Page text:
Back in October last year, my colleague Alex Oliver posted an item about the case of Alexandra Bean, an Australian who had been detained in Libya. Alex wrote that Foreign Minister Bob Carr 'is beginning to comprehend the intractability of the consular conundrum: managing the soaring demand for consular services from an Australian traveling public which takes more than 8 million overseas trips each year, while resisting the temptation to rescue every Australian in trouble overseas, no matter how worthy the case.'
Alex warned of a 'vicious cycle' fueled by foreign ministers and prime ministers in which 'a successful high-level intervention in one consular case leads to calls for the same intensive level of ministerial service in the next', a situation which can be 'can be calamitous for the sane management of Australia's diplomacy.'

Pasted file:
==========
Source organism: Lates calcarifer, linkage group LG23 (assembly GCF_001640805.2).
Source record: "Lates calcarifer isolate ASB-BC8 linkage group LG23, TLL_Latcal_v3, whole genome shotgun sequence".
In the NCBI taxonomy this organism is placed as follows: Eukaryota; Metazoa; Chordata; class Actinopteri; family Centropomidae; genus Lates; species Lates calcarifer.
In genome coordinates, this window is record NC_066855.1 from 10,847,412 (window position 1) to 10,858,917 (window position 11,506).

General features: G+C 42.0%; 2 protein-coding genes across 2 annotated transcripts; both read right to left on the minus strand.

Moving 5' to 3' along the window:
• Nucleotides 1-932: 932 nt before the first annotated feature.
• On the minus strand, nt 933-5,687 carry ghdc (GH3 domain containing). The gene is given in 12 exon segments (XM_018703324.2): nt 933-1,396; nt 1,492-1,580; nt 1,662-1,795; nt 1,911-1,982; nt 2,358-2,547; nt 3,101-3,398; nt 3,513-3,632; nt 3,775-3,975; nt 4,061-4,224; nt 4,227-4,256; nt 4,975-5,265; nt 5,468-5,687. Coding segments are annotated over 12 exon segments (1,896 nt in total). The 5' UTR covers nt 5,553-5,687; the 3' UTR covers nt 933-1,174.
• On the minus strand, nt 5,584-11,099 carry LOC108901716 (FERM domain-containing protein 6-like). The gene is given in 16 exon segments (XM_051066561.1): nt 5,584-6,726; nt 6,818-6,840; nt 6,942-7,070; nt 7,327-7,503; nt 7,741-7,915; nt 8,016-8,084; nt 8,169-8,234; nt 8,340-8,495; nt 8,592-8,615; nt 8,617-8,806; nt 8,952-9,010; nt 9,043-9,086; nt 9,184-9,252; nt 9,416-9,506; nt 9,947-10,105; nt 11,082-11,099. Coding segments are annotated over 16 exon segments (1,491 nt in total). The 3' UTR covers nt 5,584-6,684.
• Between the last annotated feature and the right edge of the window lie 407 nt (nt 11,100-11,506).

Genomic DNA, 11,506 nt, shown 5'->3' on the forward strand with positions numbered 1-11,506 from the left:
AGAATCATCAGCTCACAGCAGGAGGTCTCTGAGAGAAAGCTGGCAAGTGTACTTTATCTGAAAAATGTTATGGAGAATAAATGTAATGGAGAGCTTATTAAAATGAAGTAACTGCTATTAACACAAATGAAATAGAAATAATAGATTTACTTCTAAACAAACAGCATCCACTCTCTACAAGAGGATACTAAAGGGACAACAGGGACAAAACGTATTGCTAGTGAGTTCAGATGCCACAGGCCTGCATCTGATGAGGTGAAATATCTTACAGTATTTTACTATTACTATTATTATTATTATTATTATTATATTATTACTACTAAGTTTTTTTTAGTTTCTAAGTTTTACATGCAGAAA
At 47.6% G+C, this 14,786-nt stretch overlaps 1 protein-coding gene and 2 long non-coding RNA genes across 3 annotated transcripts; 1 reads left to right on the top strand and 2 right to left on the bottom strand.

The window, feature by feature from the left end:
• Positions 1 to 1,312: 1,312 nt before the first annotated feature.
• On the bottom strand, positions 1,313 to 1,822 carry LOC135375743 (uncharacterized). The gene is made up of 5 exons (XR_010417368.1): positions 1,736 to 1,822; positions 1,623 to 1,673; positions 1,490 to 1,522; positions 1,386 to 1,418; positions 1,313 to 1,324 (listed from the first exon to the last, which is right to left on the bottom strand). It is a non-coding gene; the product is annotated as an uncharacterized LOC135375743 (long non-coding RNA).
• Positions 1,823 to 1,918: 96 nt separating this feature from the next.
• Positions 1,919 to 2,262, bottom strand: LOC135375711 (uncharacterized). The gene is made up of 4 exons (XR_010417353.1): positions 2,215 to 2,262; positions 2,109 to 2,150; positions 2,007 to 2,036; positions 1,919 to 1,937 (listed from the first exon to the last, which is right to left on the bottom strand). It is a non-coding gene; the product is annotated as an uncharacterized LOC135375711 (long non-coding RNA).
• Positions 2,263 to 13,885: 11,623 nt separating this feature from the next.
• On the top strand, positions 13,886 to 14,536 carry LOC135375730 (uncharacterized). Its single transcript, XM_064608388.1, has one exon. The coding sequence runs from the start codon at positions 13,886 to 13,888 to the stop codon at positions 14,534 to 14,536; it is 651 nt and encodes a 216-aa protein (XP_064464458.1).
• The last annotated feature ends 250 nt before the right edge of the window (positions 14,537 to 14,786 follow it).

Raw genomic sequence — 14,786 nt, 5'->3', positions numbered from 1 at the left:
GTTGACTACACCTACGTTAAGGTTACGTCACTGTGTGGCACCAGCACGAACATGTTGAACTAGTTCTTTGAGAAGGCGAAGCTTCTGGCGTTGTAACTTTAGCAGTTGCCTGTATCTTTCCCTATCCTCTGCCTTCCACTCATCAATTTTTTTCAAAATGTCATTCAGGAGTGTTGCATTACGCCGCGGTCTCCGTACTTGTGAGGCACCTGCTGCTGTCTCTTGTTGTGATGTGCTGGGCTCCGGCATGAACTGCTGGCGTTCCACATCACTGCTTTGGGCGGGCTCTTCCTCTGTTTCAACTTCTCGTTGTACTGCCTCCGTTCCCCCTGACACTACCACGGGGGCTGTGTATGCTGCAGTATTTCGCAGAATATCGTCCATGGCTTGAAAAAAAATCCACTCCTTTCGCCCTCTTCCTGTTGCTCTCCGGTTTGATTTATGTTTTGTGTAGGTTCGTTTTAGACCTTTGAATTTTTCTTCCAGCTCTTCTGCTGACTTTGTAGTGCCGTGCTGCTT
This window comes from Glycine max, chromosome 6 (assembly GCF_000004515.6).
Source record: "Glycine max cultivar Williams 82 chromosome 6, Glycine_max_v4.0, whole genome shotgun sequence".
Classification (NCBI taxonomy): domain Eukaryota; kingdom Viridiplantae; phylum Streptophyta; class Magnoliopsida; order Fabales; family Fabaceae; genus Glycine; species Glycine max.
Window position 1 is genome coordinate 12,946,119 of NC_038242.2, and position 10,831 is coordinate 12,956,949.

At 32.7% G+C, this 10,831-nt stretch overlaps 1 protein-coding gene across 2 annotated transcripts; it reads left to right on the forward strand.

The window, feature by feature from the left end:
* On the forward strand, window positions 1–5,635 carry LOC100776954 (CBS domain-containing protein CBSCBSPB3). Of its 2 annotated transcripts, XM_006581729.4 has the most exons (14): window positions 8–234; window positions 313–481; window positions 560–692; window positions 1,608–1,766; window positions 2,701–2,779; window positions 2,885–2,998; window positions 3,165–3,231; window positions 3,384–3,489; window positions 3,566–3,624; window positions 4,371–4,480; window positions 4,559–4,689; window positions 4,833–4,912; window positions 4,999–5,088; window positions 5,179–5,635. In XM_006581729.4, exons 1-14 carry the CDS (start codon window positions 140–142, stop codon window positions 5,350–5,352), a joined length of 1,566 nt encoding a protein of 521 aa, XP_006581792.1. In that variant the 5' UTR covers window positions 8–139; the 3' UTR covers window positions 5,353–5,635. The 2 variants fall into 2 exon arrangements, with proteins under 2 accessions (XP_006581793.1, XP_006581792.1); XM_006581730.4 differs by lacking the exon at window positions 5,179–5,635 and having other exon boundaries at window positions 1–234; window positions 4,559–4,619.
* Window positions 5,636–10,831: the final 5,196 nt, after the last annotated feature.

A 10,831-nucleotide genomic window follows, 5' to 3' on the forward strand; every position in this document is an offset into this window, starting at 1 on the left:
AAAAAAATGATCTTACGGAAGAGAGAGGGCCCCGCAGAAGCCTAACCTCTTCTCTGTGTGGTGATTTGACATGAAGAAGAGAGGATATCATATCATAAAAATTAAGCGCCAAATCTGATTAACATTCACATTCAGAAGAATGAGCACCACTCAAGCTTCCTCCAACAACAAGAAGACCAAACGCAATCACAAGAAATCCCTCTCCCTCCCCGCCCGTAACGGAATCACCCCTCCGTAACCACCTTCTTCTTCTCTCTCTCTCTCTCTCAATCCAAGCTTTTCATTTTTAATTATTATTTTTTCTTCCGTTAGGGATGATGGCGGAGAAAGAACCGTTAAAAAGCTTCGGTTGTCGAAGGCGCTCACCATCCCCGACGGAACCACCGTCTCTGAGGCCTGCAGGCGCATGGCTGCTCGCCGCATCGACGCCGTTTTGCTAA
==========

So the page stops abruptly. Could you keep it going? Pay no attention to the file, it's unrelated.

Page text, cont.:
In that context, note Senator Carr's language on Radio National this morning in relation to the detention of two Australians in Dubai. He has just moved the bar for consular assistance still higher by boasting that the Australian Government's stance on this issue has been more intensive than that of any other government:
Let me say with pride, no other government in the world would elevate a consular case in the way we have...
...I've taken out material on how Canada and the United Kingdom have dealt with comparable cases in the country, there is no record of it being dealt with on a comparable level...'
Senator Carr and his successors may come to regret such boasts.
Photo by Flickr user robpatrick.